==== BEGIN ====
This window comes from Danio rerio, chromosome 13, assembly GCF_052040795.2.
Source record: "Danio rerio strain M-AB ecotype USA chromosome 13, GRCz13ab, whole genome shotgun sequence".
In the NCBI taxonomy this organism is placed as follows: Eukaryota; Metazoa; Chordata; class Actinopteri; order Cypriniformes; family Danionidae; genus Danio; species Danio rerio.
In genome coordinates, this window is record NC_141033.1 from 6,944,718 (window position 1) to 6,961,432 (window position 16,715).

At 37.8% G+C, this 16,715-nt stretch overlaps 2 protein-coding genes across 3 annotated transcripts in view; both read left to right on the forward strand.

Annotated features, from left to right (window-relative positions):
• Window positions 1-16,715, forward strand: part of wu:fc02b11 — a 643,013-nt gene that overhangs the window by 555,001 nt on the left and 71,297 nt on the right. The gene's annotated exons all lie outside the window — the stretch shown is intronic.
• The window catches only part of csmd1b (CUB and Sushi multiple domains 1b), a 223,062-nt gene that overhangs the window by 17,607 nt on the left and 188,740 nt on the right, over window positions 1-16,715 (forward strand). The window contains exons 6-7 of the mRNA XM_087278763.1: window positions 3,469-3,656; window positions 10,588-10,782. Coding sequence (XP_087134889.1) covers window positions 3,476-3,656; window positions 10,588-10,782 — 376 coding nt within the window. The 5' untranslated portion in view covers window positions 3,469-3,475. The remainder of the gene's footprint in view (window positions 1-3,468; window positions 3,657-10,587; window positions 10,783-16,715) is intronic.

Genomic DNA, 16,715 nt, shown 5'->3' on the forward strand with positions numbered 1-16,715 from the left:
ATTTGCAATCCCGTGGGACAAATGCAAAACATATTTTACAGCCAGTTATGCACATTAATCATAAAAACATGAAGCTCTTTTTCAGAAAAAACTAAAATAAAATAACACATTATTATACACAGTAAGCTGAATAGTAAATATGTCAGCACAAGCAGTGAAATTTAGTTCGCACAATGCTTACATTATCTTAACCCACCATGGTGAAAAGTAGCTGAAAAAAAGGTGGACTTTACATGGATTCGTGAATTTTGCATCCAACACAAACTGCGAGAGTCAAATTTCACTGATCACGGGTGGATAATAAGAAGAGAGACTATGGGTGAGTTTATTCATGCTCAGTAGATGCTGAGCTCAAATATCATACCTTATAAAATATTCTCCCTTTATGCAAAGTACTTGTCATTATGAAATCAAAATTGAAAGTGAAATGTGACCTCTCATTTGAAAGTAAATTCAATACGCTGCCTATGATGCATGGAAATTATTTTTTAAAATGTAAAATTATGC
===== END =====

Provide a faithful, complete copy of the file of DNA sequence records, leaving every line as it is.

This window comes from Danio rerio, chromosome 13, assembly GCF_052040795.2.
Source record: "Danio rerio strain M-AB ecotype USA chromosome 13, GRCz13ab, whole genome shotgun sequence".
In the NCBI taxonomy this organism is placed as follows: Eukaryota; Metazoa; Chordata; class Actinopteri; order Cypriniformes; family Danionidae; genus Danio; species Danio rerio.
In genome coordinates, this window is record NC_141033.1 from 6,944,718 (window position 1) to 6,961,432 (window position 16,715).

At 37.8% G+C, this 16,715-nt stretch overlaps 2 protein-coding genes across 3 annotated transcripts in view; both read left to right on the forward strand.

Annotated features, from left to right (window-relative positions):
• Window positions 1-16,715, forward strand: part of wu:fc02b11 — a 643,013-nt gene that overhangs the window by 555,001 nt on the left and 71,297 nt on the right. The gene's annotated exons all lie outside the window — the stretch shown is intronic.
• The window catches only part of csmd1b (CUB and Sushi multiple domains 1b), a 223,062-nt gene that overhangs the window by 17,607 nt on the left and 188,740 nt on the right, over window positions 1-16,715 (forward strand). The window contains exons 6-7 of the mRNA XM_087278763.1: window positions 3,469-3,656; window positions 10,588-10,782. Coding sequence (XP_087134889.1) covers window positions 3,476-3,656; window positions 10,588-10,782 — 376 coding nt within the window. The 5' untranslated portion in view covers window positions 3,469-3,475. The remainder of the gene's footprint in view (window positions 1-3,468; window positions 3,657-10,587; window positions 10,783-16,715) is intronic.

Genomic DNA, 16,715 nt, shown 5'->3' on the forward strand with positions numbered 1-16,715 from the left:
ATTTGCAATCCCGTGGGACAAATGCAAAACATATTTTACAGCCAGTTATGCACATTAATCATAAAAACATGAAGCTCTTTTTCAGAAAAAACTAAAATAAAATAACACATTATTATACACAGTAAGCTGAATAGTAAATATGTCAGCACAAGCAGTGAAATTTAGTTCGCACAATGCTTACATTATCTTAACCCACCATGGTGAAAAGTAGCTGAAAAAAAGGTGGACTTTACATGGATTCGTGAATTTTGCATCCAACACAAACTGCGAGAGTCAAATTTCACTGATCACGGGTGGATAATAAGAAGAGAGACTATGGGTGAGTTTATTCATGCTCAGTAGATGCTGAGCTCAAATATCATACCTTATAAAATATTCTCCCTTTATGCAAAGTACTTGTCATTATGAAATCAAAATTGAAAGTGAAATGTGACCTCTCATTTGAAAGTAAATTCAATACGCTGCCTATGATGCATGGAAATTATTTTTTAAAATGTAAAATTATGC